Breaks don’t get much bigger than Lin-Manuel Miranda’s.
At 27, he is the composer, lyricist and one of the stars of “In the Heights,” a new musical premiering Off Broadway. Housed at the expansive 37 Arts complex, it opened Feb. 8 with Rialto talent including John Herrera and Priscilla Lopez. It’s backed by Kevin McCollum, Jeffrey Seller and Jill Furman, three producers whose credits collectively include “Rent,” “Avenue Q” and “The Drowsy Chaperone.”
Not bad for a Gotham debut. But why are seasoned producers banking on this newcomer when it’s hard enough to draw auds to unfamiliar works by established writers?
It helps that the show has such an unusual sound. The tuner blends salsa, merengue and hip-hop with standard legit-style music as it tracks three days in the life of a community in Washington Heights, the ethnically diverse Gotham neighborhood where Miranda grew up.
“I’ve never heard salsa music used to tell a story onstage, even though it’s incredibly dramatic,” says Miranda. “I didn’t know anything about the hip-hop theater movement at the time we started the workshops. All I knew is that when they heard a hip-hop song, our audience sat the hell up.”
Miranda also felt a show based on his neighborhood could tell an under-represented story. “I wanted to create something that shows Latinos in the everyday mode I’m used to, and not just in gangs,” he explains.
In his sophomore year at Connecticut’s Wesleyan U., Miranda mounted an early version that caught the attention of three upperclassmen, including Norman Mailer’s son John, who would later form Back House Prods.
Back House’s development workshops — which incorporated a book by playwright Quiara Alegria Hudes — soon stoked commercial interest. Furman came aboard in late 2002, and McCollum and Seller joined early the following year.
In a show of economic faith, producers have not even balked at the relatively large 20-member ensemble and orchestra of seven. Miranda says Seller approached him after the final workshop and said they were adding four actors to help fill the large stage at 37 Arts.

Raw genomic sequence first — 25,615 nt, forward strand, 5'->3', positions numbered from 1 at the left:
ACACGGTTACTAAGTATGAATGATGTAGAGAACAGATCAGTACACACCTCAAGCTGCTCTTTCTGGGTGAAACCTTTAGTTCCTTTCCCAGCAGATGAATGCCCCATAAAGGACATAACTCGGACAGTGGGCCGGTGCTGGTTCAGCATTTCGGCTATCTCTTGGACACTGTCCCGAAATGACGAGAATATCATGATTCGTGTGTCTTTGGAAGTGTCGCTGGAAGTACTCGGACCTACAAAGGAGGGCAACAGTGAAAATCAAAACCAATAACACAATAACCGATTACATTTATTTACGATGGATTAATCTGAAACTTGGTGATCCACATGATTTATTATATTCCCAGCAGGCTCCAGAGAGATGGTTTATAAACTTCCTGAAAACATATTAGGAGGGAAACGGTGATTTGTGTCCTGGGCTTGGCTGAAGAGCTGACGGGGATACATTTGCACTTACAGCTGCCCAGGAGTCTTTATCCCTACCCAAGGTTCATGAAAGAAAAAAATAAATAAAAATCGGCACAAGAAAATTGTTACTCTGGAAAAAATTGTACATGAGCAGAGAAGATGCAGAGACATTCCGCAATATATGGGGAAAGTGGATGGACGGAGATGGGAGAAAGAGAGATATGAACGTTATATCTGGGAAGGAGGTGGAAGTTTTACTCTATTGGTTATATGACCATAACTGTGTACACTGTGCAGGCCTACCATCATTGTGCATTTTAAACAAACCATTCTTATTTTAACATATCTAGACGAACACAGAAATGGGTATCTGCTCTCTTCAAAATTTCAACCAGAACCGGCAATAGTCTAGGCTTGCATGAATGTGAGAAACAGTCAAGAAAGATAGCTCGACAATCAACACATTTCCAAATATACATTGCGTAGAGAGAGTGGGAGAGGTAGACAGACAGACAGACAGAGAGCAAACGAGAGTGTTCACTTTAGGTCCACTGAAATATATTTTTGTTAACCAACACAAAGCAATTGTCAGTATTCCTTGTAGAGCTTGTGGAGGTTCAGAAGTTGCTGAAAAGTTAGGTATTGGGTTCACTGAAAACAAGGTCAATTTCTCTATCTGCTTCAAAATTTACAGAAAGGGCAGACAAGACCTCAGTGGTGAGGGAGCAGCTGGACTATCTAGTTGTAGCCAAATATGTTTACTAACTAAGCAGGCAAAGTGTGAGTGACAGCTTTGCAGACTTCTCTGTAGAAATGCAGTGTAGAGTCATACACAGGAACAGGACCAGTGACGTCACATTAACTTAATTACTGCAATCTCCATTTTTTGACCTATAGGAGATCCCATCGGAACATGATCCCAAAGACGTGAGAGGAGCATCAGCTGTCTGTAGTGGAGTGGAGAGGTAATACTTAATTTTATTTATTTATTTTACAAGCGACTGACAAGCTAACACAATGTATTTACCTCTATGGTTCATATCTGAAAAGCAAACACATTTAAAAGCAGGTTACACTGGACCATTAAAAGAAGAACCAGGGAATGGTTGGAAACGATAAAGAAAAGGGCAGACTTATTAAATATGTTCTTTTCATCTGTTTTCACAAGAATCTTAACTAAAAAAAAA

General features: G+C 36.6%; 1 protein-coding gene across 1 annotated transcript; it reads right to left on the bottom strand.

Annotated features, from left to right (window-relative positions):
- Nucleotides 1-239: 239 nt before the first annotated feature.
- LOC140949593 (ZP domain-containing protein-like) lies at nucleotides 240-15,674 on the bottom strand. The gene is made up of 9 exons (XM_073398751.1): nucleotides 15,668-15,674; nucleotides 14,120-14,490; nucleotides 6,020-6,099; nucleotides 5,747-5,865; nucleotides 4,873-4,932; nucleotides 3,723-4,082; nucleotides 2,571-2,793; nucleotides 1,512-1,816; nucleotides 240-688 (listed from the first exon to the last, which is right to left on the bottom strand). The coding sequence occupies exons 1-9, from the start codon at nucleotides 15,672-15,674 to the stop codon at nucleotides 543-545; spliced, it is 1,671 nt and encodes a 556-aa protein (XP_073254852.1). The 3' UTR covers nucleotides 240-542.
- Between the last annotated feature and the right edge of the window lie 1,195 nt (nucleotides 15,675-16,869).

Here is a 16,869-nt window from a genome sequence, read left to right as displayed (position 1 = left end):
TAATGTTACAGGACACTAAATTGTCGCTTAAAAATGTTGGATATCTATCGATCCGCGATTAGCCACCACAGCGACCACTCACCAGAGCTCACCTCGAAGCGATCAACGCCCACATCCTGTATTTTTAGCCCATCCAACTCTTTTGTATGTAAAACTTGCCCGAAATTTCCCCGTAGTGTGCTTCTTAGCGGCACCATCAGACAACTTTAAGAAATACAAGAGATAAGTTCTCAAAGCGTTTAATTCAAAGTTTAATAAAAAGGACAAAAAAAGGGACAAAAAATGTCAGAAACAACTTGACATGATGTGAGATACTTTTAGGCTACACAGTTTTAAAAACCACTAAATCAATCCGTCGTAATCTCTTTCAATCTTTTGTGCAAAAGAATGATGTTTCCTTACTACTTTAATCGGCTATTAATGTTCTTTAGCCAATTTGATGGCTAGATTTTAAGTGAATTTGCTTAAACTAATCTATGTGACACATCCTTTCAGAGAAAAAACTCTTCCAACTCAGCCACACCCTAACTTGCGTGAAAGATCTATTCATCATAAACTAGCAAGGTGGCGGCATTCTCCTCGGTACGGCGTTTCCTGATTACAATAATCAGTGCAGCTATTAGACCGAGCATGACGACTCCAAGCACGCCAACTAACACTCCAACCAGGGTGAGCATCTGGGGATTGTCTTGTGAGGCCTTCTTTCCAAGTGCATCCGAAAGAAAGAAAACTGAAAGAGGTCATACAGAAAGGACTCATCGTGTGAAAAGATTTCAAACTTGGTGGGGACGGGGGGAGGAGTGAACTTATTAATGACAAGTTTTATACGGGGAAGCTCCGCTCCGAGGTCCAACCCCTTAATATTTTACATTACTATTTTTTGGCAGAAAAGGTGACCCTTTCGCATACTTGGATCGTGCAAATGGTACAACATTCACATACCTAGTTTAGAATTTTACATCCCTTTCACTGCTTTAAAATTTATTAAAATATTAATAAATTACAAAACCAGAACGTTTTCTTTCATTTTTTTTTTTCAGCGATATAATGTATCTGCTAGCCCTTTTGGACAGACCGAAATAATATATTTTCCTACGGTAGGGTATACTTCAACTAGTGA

This commitment invites speculation about a Broadway transfer, but the producers’ focus thus far has been on establishing the current production and finding an audience Off Broadway. (McCollum and Seller are part owners of 37 Arts.)
“We plotted a course that we felt would best nurture the show,” says McCollum. “We are producing the entire team’s vision at the only Off Broadway house that could accommodate the orchestra, cast and physical production.”
The chief hurdle now is attracting auds, who need to be sufficiently motivated to find 37 Arts, located in a relatively isolated area several blocks from the theater district. Marketing has aggressively courted Latinos (not normally a major theatergoing demo) and young, nontraditional ticketbuyers, with ads running on the subway system and in community-focused papers.
“To me, the fun is in the mix,” offers Miranda. “It’s really fun when half your house laughs at a Spanish reference, and the other half turns and wonders what they’re reacting to.”
Preview seats sold for a comparatively low $36, and Miranda says auds were a diverse breakdown of ages and ethnicities. But now that tickets are topping out at $85, the test will be expanding the audience. “I hope the show becomes that event you take your girl out to,” muses Miranda. “That’s what theater was to me growing up.”